Meredith Street Homebush

By Cathy Jones

Meredith Street Homebush is located within the site of various 1793 land grants offered to a group of free settlers in an area known as Liberty Plains by the NSW Colonial Government anxious to secure a food supply for the growing colony.  Land was granted to Frederick Meredith 60 acres dated 28th May 1793, Thomas Rose 70 acres originally granted on 10 May 1798, Simeon Lord granted 160 acres dated 9 August 1803 and Edward Powell 19 acres dated 1 January 1810.  The land proved difficult to farm and the settlers abandoned farming activity and moved from their land.

Underwood Estate and ‘Village of Homebush’

Village of Homebush Estate Subdivision Map December 1878
Village of Homebush Estate Subdivision Map December 1878

Eventually, this land and other land located in the current day Homebush West and Homebush (both sides of the railway line) came under the ownership of James Underwood, Edward Powell’s son-in-law.  The land became known as the ‘Underwood Estate’.  In  1878, 306 acres of the Underwood Estate was subdivided for residential development and marketed as ‘Village of Homebush’.  This subdivision created Burlington Rd, Beresford Road, Abbotsford Rd, Bridge St, Coventry Rd, Meredith St, Homebush Crescent (later The Crescent) and Bellevue Street Homebush Road.

There are representative buildings for the various stages of residential development of Meredith Street.  This ranges from the Victorian style residences at ‘Kilwinning’ 7-9 Meredith Street and the row of Victorian cottages built by John Waugh c.1889 at 16-24 Meredith Street.  Federation style homes are represented by ‘Edensor’ 21 Meredith Street and ‘Truro’ at 34-36 Meredith Street.  There is also a series of reasonably intact inter-war houses located on a subdivision of the former house ‘Howglen’ at 37-43 Meredith Street.

Meredith Street takes its name from Frederick Meredith, one of the original 1793 land grantees.  Meredith (1763–1836) arrived in Sydney in January 1788 as part of the First Fleet as a steward on the Scarborough.  He returned to England in 1791.  He then returned to Sydney in January 1793 on the Bellona and received the land grant in Homebush.  Though he left this land, by 1802 he was a private in the Sydney Loyal Association and was a member of Governor Macquarie’s constabulary in 1810.  He received land grants at Punchbowl and Bankstown and worked as a baker.  He died on 23 June 1836 and was buried at St Luke’s, Liverpool.

References

‘Meredith, Frederick (1763–1836)’, People Australia, National Centre of Biography, Australian National University, http://peopleaustralia.anu.edu.au/biography/meredith-frederick-29789/text36875, accessed 18 May 2020.

2 comments

  1. Cathy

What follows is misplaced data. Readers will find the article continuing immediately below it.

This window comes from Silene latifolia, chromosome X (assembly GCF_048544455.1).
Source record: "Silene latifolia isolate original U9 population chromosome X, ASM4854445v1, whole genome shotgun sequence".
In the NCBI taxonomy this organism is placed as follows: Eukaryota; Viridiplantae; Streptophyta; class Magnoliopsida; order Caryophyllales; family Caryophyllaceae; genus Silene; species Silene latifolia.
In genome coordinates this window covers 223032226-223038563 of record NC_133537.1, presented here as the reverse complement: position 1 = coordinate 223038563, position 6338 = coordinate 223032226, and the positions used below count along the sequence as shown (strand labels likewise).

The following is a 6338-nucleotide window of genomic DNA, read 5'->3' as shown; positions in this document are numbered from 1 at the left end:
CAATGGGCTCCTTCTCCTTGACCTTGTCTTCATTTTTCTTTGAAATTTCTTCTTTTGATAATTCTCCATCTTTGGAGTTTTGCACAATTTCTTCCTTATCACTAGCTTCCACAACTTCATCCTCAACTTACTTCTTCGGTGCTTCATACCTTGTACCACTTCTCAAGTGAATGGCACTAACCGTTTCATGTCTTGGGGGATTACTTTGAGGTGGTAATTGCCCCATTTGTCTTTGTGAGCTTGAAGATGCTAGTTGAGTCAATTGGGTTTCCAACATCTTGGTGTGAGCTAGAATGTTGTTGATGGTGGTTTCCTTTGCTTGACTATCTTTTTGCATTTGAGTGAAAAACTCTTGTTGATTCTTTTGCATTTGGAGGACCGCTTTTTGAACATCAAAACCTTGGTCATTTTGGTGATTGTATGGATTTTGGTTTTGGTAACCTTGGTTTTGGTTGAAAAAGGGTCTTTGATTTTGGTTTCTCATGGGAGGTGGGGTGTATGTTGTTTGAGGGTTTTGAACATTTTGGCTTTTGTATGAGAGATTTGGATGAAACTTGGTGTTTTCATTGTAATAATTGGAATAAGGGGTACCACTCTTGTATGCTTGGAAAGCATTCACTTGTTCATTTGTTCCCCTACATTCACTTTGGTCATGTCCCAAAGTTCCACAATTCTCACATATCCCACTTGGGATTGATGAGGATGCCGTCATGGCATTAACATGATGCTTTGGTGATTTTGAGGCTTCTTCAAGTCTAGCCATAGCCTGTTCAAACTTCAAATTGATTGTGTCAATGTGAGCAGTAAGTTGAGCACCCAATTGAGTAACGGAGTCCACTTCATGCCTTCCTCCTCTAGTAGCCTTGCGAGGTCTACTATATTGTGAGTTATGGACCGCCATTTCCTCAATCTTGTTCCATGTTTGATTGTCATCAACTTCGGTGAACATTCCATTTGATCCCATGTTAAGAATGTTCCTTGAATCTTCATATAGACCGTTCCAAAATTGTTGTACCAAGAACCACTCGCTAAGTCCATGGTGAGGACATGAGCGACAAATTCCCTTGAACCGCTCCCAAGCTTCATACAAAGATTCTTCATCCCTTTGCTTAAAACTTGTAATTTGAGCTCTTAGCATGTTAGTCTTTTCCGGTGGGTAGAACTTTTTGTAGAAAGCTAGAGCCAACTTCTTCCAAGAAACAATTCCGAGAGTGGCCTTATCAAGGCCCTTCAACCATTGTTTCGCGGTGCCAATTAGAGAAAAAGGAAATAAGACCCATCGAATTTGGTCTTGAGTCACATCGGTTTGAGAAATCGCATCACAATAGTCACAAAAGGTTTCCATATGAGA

I’ve found this reference, via Trove, of an architect calling tenders for the erection of a residence in Meredith Street, Homebush, in 1936.

    https://trove.nla.gov.au/newspaper/article/17291844

    John Reid & Son was a major Sydney firm who completed the second stage of the Department of Education building in Bridge Street in 1938. The timing of this domestic project corresponds to the building of the the inter-war bungalows on the subdivision of the Howglen estate. My feeling is that the house built was at 43 Meredith Street. It is clearly the most distinctive of the row with its liver-coloured brick work, columns, arches and porte cochère. The current owners appear to be very house proud and extensions to the rear have been sensitively handled. They should be congratulated for their care of this piece of Strathfield Heritage. I notice that you have written that 41 Meredith Street was designed by John Brogan. The State Library has a copy of this book:

    https://trove.nla.gov.au/work/5720981

    and I’ll look at it next time I’m in the The Governor Marie Bashir Reading Room at SLNSW and see if there is a similar plan to the Homebush house. The large eastern verandah has been enclosed, thus taking away its distinctive appearance, but the porte cochère and the exposed beams to the eaves suggest an architect as designer rather than just a speculative builder. Brogan is of course better known for his grand stockbroker Tudor style homes. Given architects of this calibre were involved in the design of this run of houses I trust Strathfield council are looking to list this collection of inter-war houses on the LEP or will they all be soon demolished?

    Cathy, will you post an article on Howglen, and it owners tragic demise, so as to show how grand the high point of the Village of Homebush Estate was in the Victoria Era.
    Scott

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    1. Thanks for the information. I gave no involvement in Councils heritage listings, so I can’t comment on what they are doing or planning. You would need to contact the Heritage advisor regarding potential listings.

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